Video Remote Interpreting Services
Provided by kama'aina interpreters
A Deaf man using VRI to interview at a job fair.
Photo credit: Dale Peterson-London
Information and Resources for VRI
Benefits of VRI
Appropriate Use of VRI
Effective use of VRI requires the use of qualified, highly skilled, linguistically competent interpreters who adhere to the professional code of conduct and professional interpreting standards, and who are experienced in the setting they are working in whether it is medical, educational, legal, or mental health. Even when using a highly qualified interpreter, it is important for all parties to understand that VRI has benefits as well as limitations.
Interpreters can be provided with little notice, even on demand as the need for an interpreter arises. The most highly qualified interpreters in a region can be utilized for assignments regardless of physical location of deaf consumer, providing access to highest quality interpreting services even when such interpreters do not live on the same island. VRI is also a means of reducing interpreting costs eliminating two-hour minimums, mileage costs, and airfare for hiring agencies on neighbor islands.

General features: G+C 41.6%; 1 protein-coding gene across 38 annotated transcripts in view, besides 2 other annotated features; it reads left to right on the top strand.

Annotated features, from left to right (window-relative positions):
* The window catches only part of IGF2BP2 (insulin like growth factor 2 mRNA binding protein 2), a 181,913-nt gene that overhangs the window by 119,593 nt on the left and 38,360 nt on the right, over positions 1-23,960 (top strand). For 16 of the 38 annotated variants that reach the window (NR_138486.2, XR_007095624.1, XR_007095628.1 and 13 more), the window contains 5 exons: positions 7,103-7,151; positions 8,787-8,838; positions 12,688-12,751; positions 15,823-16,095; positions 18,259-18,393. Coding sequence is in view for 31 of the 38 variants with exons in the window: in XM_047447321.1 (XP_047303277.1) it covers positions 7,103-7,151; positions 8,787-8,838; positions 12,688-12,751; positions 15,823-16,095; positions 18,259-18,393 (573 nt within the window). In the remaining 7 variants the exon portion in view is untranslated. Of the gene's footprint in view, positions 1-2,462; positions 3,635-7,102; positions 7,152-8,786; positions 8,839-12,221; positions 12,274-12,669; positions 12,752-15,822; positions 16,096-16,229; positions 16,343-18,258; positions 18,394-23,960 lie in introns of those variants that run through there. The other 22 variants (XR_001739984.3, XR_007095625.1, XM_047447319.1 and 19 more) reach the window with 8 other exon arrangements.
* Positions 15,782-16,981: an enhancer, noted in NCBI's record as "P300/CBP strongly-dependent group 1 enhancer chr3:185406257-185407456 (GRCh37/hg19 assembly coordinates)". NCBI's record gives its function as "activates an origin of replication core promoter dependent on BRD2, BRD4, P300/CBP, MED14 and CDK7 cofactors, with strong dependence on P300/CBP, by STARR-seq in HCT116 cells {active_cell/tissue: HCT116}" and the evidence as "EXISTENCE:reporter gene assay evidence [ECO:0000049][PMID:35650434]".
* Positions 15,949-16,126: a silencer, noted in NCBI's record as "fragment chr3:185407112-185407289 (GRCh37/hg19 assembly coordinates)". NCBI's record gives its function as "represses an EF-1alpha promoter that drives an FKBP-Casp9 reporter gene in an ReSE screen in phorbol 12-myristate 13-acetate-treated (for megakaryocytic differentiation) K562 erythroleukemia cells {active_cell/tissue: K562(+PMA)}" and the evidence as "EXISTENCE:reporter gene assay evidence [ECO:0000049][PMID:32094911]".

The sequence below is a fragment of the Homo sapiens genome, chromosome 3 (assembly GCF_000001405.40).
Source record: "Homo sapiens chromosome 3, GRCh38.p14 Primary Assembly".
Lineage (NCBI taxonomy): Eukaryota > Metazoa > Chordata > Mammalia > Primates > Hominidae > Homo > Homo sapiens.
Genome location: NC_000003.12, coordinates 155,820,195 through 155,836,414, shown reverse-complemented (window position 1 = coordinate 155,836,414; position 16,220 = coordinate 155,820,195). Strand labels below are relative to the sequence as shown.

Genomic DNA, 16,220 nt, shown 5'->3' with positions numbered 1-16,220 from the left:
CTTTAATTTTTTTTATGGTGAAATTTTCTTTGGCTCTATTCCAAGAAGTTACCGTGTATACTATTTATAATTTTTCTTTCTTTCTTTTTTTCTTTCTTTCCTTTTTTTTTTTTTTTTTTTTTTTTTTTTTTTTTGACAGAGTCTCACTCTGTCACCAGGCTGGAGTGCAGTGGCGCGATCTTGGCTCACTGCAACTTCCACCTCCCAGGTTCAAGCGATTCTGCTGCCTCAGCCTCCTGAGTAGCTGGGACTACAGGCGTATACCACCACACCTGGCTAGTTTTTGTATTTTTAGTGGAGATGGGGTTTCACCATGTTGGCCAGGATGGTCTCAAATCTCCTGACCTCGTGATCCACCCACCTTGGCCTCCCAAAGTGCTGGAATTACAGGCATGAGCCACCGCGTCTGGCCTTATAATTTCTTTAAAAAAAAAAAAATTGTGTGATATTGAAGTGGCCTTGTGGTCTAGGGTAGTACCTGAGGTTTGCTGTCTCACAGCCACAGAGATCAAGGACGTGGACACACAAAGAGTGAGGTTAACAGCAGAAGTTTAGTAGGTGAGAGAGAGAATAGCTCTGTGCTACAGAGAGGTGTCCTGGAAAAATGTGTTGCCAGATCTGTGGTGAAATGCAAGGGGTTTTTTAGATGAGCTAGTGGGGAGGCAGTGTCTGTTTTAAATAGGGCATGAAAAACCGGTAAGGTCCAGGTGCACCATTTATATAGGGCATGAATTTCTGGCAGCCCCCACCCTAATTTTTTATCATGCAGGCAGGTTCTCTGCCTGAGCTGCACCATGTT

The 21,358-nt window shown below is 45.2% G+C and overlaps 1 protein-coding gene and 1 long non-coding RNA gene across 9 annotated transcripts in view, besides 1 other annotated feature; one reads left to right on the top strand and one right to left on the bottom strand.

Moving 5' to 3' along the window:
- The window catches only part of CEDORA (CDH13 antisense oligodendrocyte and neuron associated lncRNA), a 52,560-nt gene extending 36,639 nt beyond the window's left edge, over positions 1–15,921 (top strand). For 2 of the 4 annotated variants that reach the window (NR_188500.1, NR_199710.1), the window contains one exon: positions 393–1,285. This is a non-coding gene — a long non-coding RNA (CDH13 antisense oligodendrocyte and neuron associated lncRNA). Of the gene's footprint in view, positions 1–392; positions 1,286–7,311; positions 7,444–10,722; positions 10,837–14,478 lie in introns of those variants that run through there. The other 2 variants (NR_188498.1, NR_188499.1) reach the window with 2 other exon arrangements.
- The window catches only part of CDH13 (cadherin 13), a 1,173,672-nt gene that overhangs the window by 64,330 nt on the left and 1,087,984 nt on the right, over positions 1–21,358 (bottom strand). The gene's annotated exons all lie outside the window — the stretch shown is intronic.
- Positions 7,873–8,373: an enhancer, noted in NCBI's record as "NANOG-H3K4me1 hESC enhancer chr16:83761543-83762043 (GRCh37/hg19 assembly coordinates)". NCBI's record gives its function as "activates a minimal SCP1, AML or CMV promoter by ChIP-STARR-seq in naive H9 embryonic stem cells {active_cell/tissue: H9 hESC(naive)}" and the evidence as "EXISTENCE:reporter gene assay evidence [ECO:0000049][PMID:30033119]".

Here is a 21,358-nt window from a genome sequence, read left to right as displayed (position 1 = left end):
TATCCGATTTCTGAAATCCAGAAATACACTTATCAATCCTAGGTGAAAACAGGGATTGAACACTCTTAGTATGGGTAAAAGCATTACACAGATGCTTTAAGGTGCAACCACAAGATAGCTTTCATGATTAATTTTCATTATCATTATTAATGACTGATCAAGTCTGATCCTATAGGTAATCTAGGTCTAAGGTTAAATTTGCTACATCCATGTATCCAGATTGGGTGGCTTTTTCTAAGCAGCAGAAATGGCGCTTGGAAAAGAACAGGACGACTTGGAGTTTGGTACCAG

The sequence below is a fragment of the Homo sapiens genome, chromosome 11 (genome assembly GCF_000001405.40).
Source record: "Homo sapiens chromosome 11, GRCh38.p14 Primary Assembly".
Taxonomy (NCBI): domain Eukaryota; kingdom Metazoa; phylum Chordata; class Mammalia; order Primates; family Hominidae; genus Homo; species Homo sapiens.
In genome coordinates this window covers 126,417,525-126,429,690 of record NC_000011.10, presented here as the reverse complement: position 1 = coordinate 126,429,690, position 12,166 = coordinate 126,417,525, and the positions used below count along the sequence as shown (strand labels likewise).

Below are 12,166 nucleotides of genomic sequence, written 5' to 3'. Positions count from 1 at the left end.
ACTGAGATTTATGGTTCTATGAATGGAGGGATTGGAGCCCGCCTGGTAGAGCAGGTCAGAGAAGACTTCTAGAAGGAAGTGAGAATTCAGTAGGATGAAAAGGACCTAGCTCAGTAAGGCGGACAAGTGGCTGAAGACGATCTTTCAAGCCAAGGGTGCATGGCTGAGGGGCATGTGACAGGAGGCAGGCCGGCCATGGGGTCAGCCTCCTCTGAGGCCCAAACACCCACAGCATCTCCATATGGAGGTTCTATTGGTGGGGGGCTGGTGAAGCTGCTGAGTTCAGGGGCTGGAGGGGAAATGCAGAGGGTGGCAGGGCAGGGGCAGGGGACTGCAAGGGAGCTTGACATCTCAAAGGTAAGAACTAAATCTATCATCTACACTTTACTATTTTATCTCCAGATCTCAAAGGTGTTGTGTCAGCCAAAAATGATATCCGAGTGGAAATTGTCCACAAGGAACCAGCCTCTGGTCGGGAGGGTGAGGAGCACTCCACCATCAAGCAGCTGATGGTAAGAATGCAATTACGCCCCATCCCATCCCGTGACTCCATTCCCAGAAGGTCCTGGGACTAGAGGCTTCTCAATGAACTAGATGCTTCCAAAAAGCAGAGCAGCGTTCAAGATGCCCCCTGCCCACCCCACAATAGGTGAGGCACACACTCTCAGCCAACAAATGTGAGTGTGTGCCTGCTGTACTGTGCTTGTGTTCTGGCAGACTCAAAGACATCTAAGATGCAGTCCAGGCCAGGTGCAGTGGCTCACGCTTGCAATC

However, VRI has its limitations that should always be taken into consideration. VRI may not be appropriate for the following types of situations:
It is highly recommended that VRI include the use of certified deaf interpreters (CDIs) when interpreting for young children, persons from outside the United States, persons with limited language proficiency, and persons with idiosyncratic language patterns.
An interpreter working remotely will experience fatigue quicker than when working on site. Therefore, video remote interpreting sessions should alternate interpreters over shorter length of time in order to provide sufficient rest breaks. Teaming is commonly used to ensure that does not affect the quality of video remote interpretation. At times the team interpreter may need to be a deaf interpreter especially when the deaf consumer has limited language abilities.
The appropriate use of VRI should be determined by the scheduler, meeting organizers, and the hearing and deaf participants by considering the topic, environmental setting, and the technical/technological aspect.
It is important for all parties involved in the VRI session to have shared knowledge on the topic to be discussed including the interpreter. The interpreter should be experienced in working in this type of situation and familiar with the content. If the requester can provide the interpreter with information prior to the assignment, s/he will be better prepared to interpret for the topic and the session is likely to be more effective.
Environmental Setting Considerations
Setting factors that need to be taken into consideration include:
VRI requires the following:
Additional Resources on VRI
For more information regarding VRI and the use of VRI in educational, medical, legal, mental health settings is available: